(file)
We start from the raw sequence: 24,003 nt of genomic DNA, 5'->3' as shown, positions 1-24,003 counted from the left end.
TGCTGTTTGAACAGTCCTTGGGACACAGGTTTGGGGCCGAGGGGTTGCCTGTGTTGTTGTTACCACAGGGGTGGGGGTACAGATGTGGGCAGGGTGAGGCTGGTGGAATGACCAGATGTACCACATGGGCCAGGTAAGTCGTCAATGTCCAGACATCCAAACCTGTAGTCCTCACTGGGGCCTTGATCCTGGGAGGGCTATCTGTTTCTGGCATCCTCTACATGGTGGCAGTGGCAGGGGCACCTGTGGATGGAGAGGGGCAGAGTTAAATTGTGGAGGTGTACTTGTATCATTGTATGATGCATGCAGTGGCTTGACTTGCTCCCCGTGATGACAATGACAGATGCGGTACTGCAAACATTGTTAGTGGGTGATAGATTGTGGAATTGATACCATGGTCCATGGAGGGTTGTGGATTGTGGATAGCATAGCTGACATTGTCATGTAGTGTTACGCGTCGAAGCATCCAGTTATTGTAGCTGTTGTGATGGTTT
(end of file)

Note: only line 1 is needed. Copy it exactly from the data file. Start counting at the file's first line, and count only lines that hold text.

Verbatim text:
We start from the raw sequence: 24,003 nt of genomic DNA, 5'->3' as shown, positions 1-24,003 counted from the left end.